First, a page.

Cyprus is going to be the new “poster economy” for the damage poor governance and an economy-“saving” bailout can do — forecasts of the carnage now range from 15% to 25% over the next two years as the economy contracts rapidly into a deep recession from the ending of offshore financial services (the only growth industry in the past 30 years), rising unemployment and no spending from consumers shellshocked by the attempt to seize some of their savings in the first bailout offer nearly two weeks ago.
Cyprus’ future reminds of stories from the US side in the Vietnam War, where the military said it had to level the village to save it. What we have seen in the Cyprus bailout in the past fortnight is yet another example of how Europe struggles to confront and then resolve its problems.
In every eurozone crisis the EU, the European Central Bank and the IMF all do just enough to resolve the current problem via a bailout or policy change, but never do enough to make sure all future problems can be more easily tackled. Nothing more can be done because the political will isn’t there (read: Germany isn’t interested). Much of the eurozone have long memories of German marching tours of their countries in 1870, 1914 and the biggest of all, 1939-45. Those memories linger and hold back what the euro is demanding — a fiscal and banking union.
And along comes tiny Cyprus as the 2013 crisis (or a warm-up), and suddenly all those old verities established in the previous bailouts have been blown out of the water. It was too small to worry about, but its problems were so outsized (too many foreign bank deposits) that bailing out and resolving Cyprus’ crisis has taken the eurozone to where it doesn’t want to go — where the convertibility of the currency across the borders of all 17 member countries will no longer be as free as demanded in the various treaties. Capital controls in Cyprus to prevent a crippling flood of money out of the country and the collapse of the economy have driven a worrying wedge into the zone from the weak southern periphery. It could prove fatal in years to come.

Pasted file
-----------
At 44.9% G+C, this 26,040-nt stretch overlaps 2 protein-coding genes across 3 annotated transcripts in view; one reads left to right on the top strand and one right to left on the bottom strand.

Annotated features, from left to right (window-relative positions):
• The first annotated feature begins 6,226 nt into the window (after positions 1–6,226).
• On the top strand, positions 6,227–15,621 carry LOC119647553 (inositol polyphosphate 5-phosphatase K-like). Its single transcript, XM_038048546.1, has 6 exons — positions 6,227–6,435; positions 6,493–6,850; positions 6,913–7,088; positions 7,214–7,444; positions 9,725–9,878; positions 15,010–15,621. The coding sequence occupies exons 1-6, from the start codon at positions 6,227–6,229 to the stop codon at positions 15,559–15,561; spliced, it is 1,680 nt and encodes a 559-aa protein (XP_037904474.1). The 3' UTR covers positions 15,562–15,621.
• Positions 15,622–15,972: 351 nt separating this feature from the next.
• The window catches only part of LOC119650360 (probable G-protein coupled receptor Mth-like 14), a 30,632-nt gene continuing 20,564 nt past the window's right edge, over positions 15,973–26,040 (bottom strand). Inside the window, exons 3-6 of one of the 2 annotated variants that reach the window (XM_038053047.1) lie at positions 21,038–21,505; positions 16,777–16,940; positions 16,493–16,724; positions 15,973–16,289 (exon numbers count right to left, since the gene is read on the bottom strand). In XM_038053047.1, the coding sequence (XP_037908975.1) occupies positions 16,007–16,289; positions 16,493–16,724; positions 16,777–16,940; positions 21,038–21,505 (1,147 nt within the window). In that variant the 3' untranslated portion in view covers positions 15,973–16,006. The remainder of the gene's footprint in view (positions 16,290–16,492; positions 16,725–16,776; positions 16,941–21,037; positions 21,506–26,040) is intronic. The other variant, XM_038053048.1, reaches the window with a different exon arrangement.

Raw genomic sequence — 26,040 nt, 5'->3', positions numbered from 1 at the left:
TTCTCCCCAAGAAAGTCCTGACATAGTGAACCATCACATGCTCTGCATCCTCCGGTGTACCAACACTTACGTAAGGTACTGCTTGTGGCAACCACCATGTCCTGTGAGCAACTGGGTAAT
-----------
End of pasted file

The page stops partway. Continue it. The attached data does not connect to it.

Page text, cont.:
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There is every chance Cyprus will witness an eruption of non-euro-based payment and settlement systems in coming years because no one trusts banks, no one has much cash, and a shortage of euros force people to look elsewhere for income and value. Estimates are firming that big depositors in Cyprus banks of over 100,000 euros face losing 40% of their holdings in the revamp, an incredible loss, which could spread to the UK, where several Cyprus bank branches are located.
Once that starts happening regularly, the euro goes from being the sole currency of Cyprus to one of several. Such a situation already exists in countries such as Russia (ruble and greenback) and Argentina (peso and greenback), but not in an area of 17 countries united financially and by one currency. If it happens, it will be a slow but steady development for as long as Cyprus is cut off from the rest of Europe and people have a fear of banks.